Software developers are also people, and they too are amenable to fantasy. This means that Facebook built its platform on such and such technologies and it is scaled to a billion users ... Well, we are not worse, and the technologies are available, let's do everything well, with a reserve for a billion users (although there are a hundred of them). But Facebook's magic was not in the technology of scaling to a billion users. She was able to give people the right product at the right time and place. Software capable of marshalling a billion users was a secondary and less important part of the company. It was created only when it became necessary and only the way it was needed.

The medal has two sides:

a) Achieving growth is a more difficult task than maintaining the achieved scale
b)Most exceptionally skilled and talented programmers are working on products that need good scaling.

Item “a” is easy to understand. Think about it - out of all software companies that have ever been created, only, probably, about 0.05% reached the level of millions of users and billions in profits. The rest had collapsed before or were rewarded with less.

So, most fantasies about the necessary software features in the future are usually reduced to trying to solve the problems of these 0.05% of companies. “We will have a team of 1000 developers, 10 million users and a dozen large corporate clients with their own complex requirements, and then we will need ...” No, you do not need. With a probability of 99.95%.

But to say NO to such attractive ideas is hard, because it destroys faith in those very fractions of a percent of the probability of success. We have to stop representing ourselves as the owner of the new Amazon and return to today's problems. And today you have 50 users, of which 30 are family and friends. Yes, awareness of the current state of affairs can demotivate.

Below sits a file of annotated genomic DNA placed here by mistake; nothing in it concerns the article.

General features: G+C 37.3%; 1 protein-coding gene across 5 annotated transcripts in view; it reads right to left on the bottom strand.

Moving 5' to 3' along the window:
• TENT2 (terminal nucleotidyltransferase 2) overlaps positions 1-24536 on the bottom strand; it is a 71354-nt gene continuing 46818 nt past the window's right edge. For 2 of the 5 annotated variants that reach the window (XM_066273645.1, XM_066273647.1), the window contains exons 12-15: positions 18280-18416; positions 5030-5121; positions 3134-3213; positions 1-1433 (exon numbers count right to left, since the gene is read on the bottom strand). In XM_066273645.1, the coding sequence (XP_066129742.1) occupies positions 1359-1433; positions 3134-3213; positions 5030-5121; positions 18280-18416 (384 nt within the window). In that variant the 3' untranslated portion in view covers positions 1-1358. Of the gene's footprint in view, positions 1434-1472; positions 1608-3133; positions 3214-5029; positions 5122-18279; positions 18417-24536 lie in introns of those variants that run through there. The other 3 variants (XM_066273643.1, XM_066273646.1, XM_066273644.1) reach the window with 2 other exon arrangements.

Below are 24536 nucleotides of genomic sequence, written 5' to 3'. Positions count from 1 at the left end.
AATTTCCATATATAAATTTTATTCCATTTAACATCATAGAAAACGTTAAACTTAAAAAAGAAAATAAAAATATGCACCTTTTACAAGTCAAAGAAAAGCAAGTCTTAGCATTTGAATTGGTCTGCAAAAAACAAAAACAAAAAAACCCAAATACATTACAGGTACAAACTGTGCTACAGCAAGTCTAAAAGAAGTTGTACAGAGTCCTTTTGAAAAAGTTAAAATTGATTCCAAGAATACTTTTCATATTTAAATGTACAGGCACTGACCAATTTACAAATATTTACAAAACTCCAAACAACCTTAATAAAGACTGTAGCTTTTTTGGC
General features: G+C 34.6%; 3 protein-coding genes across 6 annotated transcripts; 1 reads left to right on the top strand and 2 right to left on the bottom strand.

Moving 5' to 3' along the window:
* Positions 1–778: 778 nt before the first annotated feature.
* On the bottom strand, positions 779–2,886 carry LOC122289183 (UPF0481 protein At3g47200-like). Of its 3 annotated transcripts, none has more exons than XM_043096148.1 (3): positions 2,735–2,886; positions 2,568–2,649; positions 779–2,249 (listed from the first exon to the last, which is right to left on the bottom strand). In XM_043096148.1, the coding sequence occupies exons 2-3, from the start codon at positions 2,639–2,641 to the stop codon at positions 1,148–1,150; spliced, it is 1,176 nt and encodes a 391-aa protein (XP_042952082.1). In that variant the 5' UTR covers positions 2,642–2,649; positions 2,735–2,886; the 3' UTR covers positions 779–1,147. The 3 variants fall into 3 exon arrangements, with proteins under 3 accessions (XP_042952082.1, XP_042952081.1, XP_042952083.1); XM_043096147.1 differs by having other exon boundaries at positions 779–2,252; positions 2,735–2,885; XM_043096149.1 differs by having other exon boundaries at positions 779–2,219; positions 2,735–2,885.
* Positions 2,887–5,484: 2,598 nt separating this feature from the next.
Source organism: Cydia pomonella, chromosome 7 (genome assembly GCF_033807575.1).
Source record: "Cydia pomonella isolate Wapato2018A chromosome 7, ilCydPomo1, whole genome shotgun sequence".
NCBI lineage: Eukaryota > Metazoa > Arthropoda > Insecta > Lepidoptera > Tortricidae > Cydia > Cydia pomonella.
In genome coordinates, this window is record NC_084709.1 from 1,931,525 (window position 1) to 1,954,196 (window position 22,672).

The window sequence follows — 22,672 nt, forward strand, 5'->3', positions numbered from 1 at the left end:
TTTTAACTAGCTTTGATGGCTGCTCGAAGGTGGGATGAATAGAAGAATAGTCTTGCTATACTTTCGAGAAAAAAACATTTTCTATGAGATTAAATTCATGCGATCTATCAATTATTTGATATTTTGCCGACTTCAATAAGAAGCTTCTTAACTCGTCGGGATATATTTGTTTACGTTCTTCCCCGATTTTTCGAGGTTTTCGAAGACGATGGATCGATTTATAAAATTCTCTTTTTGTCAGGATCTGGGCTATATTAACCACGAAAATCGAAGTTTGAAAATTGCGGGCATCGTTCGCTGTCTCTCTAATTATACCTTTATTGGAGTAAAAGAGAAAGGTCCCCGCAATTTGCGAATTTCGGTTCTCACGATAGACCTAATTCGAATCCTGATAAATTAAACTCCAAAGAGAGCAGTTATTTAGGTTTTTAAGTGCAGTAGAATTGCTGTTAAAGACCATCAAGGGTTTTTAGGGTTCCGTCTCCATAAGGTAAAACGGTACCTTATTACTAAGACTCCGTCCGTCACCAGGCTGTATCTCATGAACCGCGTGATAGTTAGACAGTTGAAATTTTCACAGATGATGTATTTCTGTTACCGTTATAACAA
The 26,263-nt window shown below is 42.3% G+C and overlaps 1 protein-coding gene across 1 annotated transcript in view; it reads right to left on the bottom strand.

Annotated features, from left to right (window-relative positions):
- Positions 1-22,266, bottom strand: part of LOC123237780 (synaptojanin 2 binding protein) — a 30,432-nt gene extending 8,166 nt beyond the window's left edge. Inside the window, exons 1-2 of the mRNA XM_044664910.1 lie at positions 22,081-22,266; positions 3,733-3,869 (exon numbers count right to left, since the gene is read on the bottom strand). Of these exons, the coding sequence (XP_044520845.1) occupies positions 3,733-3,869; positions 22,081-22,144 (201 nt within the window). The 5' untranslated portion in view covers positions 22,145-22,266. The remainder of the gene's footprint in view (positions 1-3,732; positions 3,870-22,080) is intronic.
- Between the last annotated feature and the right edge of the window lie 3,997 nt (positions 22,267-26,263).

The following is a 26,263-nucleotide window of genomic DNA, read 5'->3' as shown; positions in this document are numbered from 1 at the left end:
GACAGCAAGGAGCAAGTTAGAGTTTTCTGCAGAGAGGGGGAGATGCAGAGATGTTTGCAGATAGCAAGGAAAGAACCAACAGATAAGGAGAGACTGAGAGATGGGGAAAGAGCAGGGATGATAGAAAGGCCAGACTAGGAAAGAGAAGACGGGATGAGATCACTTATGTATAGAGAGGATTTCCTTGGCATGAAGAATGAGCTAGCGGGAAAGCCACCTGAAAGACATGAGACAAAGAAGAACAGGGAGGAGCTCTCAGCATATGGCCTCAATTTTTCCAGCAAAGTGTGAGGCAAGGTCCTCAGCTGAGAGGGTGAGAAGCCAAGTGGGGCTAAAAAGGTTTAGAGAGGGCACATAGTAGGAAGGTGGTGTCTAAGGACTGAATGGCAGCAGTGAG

Item balso does not help cope with obsession. It is clear that the best programmers work in top companies. Either because they created them because of their talent, or because top companies are able to hire the best programmers. The Pareto principle works here against us: better programmers write books, make reports, design the best systems. Each of us heard from them these fascinating stories about fault-tolerant clusters distributed over thousands of nodes, processing petabytes of data using software optimized to some incredible performance figures. But most of us do not need to think about how to build such a cluster in our company here and now. He just does not need.

So, to close your eyes and present your company in 5 years big won't help? Do you just need to stop thinking about the future?

Of course not. Thinking about the future is helpful. And designing software with the future is also useful, but it should be done correctly.

Design flexibly, implement imperfectly

Better to do less, but fine. Very few products actually meet the needs of their customers. Such that you make A and 90% of your users need exactly A - never will be. 90% of your potential users need some kind of B , and your A is just the closest alternative to B , and no one does or sells B himself , so some of the buyers will be satisfied with a tit in their hand.